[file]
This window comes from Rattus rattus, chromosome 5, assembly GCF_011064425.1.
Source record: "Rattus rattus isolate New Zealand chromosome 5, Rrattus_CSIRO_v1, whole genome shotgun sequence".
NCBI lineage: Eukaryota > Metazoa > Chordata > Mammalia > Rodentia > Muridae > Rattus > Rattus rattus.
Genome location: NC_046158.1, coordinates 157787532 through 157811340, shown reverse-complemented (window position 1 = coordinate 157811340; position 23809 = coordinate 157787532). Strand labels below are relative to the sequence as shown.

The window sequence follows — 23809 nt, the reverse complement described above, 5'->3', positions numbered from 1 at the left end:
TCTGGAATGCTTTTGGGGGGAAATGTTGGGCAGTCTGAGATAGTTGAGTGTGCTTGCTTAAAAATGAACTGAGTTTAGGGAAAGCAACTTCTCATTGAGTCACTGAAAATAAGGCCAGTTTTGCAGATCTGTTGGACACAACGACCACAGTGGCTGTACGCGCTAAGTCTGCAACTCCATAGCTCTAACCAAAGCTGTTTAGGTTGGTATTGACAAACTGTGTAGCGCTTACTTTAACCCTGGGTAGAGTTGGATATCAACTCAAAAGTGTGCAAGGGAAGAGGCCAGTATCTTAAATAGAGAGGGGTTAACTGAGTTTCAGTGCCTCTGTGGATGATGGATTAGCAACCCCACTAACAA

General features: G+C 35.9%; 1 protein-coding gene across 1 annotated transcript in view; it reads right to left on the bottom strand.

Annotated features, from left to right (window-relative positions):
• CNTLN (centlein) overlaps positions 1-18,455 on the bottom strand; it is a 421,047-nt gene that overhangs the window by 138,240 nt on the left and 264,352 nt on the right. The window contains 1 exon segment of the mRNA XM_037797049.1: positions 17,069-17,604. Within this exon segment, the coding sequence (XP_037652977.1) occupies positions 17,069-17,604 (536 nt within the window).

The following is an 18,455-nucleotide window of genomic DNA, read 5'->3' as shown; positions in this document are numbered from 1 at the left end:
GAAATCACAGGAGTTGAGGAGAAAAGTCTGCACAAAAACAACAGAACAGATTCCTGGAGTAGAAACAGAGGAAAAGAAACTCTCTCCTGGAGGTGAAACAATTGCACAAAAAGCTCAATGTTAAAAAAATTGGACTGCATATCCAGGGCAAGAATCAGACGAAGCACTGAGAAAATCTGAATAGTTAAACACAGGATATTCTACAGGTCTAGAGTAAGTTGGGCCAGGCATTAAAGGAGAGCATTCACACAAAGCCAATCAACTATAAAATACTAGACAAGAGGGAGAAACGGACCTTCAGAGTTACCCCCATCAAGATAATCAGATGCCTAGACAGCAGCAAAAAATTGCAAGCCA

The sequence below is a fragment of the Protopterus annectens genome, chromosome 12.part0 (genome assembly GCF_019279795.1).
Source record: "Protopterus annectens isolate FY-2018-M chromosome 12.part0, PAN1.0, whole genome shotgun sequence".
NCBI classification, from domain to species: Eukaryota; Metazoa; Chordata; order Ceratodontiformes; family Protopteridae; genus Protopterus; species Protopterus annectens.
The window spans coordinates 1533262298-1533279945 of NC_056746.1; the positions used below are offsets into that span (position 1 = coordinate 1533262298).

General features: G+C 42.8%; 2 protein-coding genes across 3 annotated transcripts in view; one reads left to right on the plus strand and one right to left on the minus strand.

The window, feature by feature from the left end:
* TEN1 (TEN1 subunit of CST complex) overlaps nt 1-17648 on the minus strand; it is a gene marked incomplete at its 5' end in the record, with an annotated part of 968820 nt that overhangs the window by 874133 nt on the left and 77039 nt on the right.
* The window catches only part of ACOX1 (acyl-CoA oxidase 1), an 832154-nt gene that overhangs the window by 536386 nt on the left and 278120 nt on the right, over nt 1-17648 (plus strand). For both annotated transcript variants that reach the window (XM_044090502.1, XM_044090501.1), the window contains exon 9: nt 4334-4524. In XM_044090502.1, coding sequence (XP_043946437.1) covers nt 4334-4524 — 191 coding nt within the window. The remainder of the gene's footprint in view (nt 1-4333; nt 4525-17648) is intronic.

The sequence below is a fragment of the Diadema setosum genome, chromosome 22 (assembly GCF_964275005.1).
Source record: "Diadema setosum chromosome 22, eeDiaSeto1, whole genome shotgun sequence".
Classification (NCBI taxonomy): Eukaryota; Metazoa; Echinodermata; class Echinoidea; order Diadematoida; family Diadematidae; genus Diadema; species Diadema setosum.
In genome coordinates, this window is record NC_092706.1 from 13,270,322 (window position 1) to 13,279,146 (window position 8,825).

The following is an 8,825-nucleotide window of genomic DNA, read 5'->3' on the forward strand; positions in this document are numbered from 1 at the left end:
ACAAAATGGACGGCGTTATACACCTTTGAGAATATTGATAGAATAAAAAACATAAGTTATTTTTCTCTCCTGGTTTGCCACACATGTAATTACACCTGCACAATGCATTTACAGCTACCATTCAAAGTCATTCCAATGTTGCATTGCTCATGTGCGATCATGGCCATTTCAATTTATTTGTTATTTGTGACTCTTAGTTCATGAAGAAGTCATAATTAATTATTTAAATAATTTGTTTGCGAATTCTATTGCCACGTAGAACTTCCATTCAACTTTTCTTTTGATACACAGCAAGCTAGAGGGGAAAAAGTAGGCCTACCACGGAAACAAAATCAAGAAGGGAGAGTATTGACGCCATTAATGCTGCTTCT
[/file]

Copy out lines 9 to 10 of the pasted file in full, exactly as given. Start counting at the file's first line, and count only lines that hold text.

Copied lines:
• CNTLN (centlein) overlaps positions 1-18,455 on the bottom strand; it is a 421,047-nt gene that overhangs the window by 138,240 nt on the left and 264,352 nt on the right. The window contains 1 exon segment of the mRNA XM_037797049.1: positions 17,069-17,604. Within this exon segment, the coding sequence (XP_037652977.1) occupies positions 17,069-17,604 (536 nt within the window).

The following is an 18,455-nucleotide window of genomic DNA, read 5'->3' as shown; positions in this document are numbered from 1 at the left end: